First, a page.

[texhax] using larger units to determine breaks?

Morten Høgholm morten.hoegholm at gmail.com
Wed May 6 14:06:08 CEST 2009

On Wed, May 6, 2009 at 1:34 PM, William Adams wrote:

> The problem is solutions tend to be intricate and inter-connected and
> I've occasionally found myself going back to the beginning of a
> chapter to make the last page work out properly.

Oh yes. This is the really fun part of the production... sometimes you
are lucky and you change one little thing which makes 50 pages fall
nicely into place, other times it just doesn't work no matter what you

> Lessee, one has a 100,000 word novel w/ 20 chapters, so average 5,000
> words per chapter, each paragraph has on average of five sentences of
> five words each, so 200 paragraphs in a chapter, figure 50 characters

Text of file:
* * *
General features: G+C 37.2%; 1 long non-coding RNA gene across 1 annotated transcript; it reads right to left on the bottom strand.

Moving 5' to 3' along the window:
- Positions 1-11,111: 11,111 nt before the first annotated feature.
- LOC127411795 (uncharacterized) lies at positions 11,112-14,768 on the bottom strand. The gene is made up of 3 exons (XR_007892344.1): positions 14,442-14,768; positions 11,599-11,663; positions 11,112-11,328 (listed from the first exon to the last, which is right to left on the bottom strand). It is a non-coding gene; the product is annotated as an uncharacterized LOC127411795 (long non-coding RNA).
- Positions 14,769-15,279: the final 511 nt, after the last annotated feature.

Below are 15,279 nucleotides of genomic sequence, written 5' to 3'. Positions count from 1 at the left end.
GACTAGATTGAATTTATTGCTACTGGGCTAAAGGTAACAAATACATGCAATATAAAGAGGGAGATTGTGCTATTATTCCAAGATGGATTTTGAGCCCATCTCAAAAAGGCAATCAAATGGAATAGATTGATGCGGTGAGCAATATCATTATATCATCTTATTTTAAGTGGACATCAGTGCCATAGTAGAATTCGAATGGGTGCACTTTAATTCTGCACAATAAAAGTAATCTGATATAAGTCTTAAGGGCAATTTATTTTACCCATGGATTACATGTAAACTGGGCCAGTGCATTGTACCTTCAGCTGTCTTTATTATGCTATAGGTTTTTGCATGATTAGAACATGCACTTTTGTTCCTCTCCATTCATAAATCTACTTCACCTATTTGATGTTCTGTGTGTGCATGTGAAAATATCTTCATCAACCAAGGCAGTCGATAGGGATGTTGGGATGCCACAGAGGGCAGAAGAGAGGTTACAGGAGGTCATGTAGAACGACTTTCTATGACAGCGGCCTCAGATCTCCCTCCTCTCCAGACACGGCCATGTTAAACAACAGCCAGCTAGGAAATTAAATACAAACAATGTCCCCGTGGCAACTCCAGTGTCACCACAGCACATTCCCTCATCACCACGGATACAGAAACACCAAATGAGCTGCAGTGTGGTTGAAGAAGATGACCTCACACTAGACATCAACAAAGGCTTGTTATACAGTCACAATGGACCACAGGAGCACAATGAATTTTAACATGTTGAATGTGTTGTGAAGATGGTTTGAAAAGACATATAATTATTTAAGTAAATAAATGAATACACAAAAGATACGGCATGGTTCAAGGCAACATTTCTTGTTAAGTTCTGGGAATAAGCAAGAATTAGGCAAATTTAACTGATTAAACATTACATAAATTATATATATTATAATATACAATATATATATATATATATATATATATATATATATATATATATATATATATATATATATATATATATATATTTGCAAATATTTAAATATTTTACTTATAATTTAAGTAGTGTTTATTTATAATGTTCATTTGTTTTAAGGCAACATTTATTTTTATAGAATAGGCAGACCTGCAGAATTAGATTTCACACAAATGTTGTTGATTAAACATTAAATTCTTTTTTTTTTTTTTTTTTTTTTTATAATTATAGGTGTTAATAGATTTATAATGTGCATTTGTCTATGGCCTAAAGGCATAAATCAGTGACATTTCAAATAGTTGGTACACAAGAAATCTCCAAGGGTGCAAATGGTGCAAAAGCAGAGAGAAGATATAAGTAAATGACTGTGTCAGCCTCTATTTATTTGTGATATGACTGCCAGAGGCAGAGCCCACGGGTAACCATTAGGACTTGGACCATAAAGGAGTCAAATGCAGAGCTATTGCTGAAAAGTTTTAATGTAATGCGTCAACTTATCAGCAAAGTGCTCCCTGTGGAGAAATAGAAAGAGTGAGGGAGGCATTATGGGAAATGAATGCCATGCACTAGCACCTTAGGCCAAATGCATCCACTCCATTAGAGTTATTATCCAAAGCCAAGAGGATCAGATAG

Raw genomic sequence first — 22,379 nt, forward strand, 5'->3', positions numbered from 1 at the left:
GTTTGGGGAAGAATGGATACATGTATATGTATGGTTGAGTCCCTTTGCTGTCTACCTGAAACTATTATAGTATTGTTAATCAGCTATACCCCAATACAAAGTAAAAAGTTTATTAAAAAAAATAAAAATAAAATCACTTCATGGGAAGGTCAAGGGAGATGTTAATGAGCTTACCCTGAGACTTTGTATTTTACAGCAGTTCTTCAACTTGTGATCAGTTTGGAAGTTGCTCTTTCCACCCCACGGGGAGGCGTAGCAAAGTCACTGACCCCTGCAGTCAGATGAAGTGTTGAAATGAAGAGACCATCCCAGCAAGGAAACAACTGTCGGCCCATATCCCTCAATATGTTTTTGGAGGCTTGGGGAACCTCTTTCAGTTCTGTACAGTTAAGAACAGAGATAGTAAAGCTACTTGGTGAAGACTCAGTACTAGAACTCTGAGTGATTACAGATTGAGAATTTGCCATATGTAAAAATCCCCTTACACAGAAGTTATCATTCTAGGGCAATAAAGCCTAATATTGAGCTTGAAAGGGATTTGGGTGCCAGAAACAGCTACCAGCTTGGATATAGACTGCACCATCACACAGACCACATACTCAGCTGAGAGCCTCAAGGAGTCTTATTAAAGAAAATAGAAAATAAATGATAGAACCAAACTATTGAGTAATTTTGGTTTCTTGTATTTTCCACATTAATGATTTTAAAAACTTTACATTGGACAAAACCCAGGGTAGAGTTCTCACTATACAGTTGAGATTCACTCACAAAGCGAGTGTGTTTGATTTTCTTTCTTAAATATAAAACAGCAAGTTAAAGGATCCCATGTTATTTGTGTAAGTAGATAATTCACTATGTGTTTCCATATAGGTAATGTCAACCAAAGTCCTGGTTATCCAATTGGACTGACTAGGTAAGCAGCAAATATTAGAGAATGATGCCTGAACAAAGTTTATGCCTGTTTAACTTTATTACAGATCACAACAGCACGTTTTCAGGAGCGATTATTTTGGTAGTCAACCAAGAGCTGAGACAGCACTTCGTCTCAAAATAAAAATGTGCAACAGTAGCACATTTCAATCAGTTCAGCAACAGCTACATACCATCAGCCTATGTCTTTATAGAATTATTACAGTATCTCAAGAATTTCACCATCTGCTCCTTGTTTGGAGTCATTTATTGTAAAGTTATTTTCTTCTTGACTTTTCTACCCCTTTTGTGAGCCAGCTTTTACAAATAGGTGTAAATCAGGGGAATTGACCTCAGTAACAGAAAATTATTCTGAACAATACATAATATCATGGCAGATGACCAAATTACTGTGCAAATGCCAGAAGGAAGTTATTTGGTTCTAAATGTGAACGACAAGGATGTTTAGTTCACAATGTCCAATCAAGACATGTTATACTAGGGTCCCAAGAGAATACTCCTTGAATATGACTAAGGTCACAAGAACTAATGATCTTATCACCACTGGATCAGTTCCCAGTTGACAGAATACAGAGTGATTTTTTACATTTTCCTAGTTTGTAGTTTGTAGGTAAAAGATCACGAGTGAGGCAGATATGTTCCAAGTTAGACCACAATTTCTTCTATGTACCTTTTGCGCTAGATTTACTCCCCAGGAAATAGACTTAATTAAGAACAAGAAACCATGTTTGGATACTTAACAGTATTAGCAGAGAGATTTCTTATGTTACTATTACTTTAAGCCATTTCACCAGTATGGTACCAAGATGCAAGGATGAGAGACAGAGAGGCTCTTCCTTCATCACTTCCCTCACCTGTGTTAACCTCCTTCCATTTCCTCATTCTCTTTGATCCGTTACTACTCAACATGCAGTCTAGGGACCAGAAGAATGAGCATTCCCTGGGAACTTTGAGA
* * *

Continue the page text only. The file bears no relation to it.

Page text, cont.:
> (a bit long, but I'm trying to make the math easy) per line, and 10
> characters per word (ditto) so 1,000 lines, figure 25 lines per page,
> so 40 pages, so one has to work out how 200 paragraphs of more-or-less
> 1,000 lines inter-act w/ 40 page breaks --- I'll leave it to someone
> who does combinatorial mathematics to work out how many possibilities
> there are if one-fourth the paragraphs can gain a line, one-fourth can
> lose a line, one-fourth gain _or_ lose a line and the balance are
> inflexible and unyielding and won't change their line lengths w/
> reasonable type settings.
> It's probably w/in reach of modern equipment, but it won't be a fast
> typesetting run.

There is of course Michael Plass' thesis on the matter "Optimal
pagination techniques for automatic typesetting systems" and also
Stefan Wohlfeil's "On the pagination of complex documents". The latter
came with a program - XFORMATTER I believe - to make the pagination


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